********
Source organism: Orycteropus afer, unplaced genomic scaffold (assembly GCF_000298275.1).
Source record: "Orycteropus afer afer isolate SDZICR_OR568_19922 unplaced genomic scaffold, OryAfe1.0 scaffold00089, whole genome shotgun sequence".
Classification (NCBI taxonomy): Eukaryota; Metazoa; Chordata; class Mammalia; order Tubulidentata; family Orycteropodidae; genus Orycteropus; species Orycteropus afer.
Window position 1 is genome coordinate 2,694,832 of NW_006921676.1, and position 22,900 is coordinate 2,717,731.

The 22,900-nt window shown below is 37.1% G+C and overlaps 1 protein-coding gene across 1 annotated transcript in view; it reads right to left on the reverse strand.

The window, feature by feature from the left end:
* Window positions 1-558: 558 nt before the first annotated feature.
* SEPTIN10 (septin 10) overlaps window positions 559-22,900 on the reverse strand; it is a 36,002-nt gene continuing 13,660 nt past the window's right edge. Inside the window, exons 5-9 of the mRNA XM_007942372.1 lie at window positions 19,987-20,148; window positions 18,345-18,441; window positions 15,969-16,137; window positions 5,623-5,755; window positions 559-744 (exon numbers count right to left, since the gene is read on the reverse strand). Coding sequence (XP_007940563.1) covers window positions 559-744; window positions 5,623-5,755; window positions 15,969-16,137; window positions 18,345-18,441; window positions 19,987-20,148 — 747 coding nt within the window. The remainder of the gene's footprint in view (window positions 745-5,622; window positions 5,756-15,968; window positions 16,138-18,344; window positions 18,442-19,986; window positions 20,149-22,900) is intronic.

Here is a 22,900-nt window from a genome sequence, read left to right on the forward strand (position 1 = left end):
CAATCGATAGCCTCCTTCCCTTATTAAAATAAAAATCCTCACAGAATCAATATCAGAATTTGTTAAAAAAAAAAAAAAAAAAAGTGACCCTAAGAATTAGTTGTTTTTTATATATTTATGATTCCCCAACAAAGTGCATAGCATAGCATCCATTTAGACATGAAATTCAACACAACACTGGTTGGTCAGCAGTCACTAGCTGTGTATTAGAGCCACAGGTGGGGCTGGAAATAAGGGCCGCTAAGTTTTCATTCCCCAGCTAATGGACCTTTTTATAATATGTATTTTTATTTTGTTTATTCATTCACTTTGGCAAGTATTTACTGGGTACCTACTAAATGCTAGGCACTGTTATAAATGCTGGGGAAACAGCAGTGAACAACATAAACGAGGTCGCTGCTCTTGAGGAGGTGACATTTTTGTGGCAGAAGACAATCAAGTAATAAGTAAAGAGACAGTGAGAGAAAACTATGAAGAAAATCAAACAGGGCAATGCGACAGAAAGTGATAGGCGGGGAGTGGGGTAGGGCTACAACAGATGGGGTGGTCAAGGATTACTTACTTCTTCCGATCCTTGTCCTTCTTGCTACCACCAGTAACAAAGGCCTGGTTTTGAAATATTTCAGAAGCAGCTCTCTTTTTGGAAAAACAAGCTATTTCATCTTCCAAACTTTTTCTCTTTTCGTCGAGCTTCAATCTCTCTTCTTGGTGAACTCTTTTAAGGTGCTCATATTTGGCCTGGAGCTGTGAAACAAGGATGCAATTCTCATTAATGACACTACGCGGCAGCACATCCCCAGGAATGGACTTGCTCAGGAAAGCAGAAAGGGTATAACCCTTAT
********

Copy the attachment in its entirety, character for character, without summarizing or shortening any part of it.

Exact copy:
Source organism: Orycteropus afer, unplaced genomic scaffold (assembly GCF_000298275.1).
Source record: "Orycteropus afer afer isolate SDZICR_OR568_19922 unplaced genomic scaffold, OryAfe1.0 scaffold00089, whole genome shotgun sequence".
Classification (NCBI taxonomy): Eukaryota; Metazoa; Chordata; class Mammalia; order Tubulidentata; family Orycteropodidae; genus Orycteropus; species Orycteropus afer.
Window position 1 is genome coordinate 2,694,832 of NW_006921676.1, and position 22,900 is coordinate 2,717,731.

The 22,900-nt window shown below is 37.1% G+C and overlaps 1 protein-coding gene across 1 annotated transcript in view; it reads right to left on the reverse strand.

The window, feature by feature from the left end:
* Window positions 1-558: 558 nt before the first annotated feature.
* SEPTIN10 (septin 10) overlaps window positions 559-22,900 on the reverse strand; it is a 36,002-nt gene continuing 13,660 nt past the window's right edge. Inside the window, exons 5-9 of the mRNA XM_007942372.1 lie at window positions 19,987-20,148; window positions 18,345-18,441; window positions 15,969-16,137; window positions 5,623-5,755; window positions 559-744 (exon numbers count right to left, since the gene is read on the reverse strand). Coding sequence (XP_007940563.1) covers window positions 559-744; window positions 5,623-5,755; window positions 15,969-16,137; window positions 18,345-18,441; window positions 19,987-20,148 — 747 coding nt within the window. The remainder of the gene's footprint in view (window positions 745-5,622; window positions 5,756-15,968; window positions 16,138-18,344; window positions 18,442-19,986; window positions 20,149-22,900) is intronic.

Here is a 22,900-nt window from a genome sequence, read left to right on the forward strand (position 1 = left end):
CAATCGATAGCCTCCTTCCCTTATTAAAATAAAAATCCTCACAGAATCAATATCAGAATTTGTTAAAAAAAAAAAAAAAAAAAGTGACCCTAAGAATTAGTTGTTTTTTATATATTTATGATTCCCCAACAAAGTGCATAGCATAGCATCCATTTAGACATGAAATTCAACACAACACTGGTTGGTCAGCAGTCACTAGCTGTGTATTAGAGCCACAGGTGGGGCTGGAAATAAGGGCCGCTAAGTTTTCATTCCCCAGCTAATGGACCTTTTTATAATATGTATTTTTATTTTGTTTATTCATTCACTTTGGCAAGTATTTACTGGGTACCTACTAAATGCTAGGCACTGTTATAAATGCTGGGGAAACAGCAGTGAACAACATAAACGAGGTCGCTGCTCTTGAGGAGGTGACATTTTTGTGGCAGAAGACAATCAAGTAATAAGTAAAGAGACAGTGAGAGAAAACTATGAAGAAAATCAAACAGGGCAATGCGACAGAAAGTGATAGGCGGGGAGTGGGGTAGGGCTACAACAGATGGGGTGGTCAAGGATTACTTACTTCTTCCGATCCTTGTCCTTCTTGCTACCACCAGTAACAAAGGCCTGGTTTTGAAATATTTCAGAAGCAGCTCTCTTTTTGGAAAAACAAGCTATTTCATCTTCCAAACTTTTTCTCTTTTCGTCGAGCTTCAATCTCTCTTCTTGGTGAACTCTTTTAAGGTGCTCATATTTGGCCTGGAGCTGTGAAACAAGGATGCAATTCTCATTAATGACACTACGCGGCAGCACATCCCCAGGAATGGACTTGCTCAGGAAAGCAGAAAGGGTATAACCCTTAT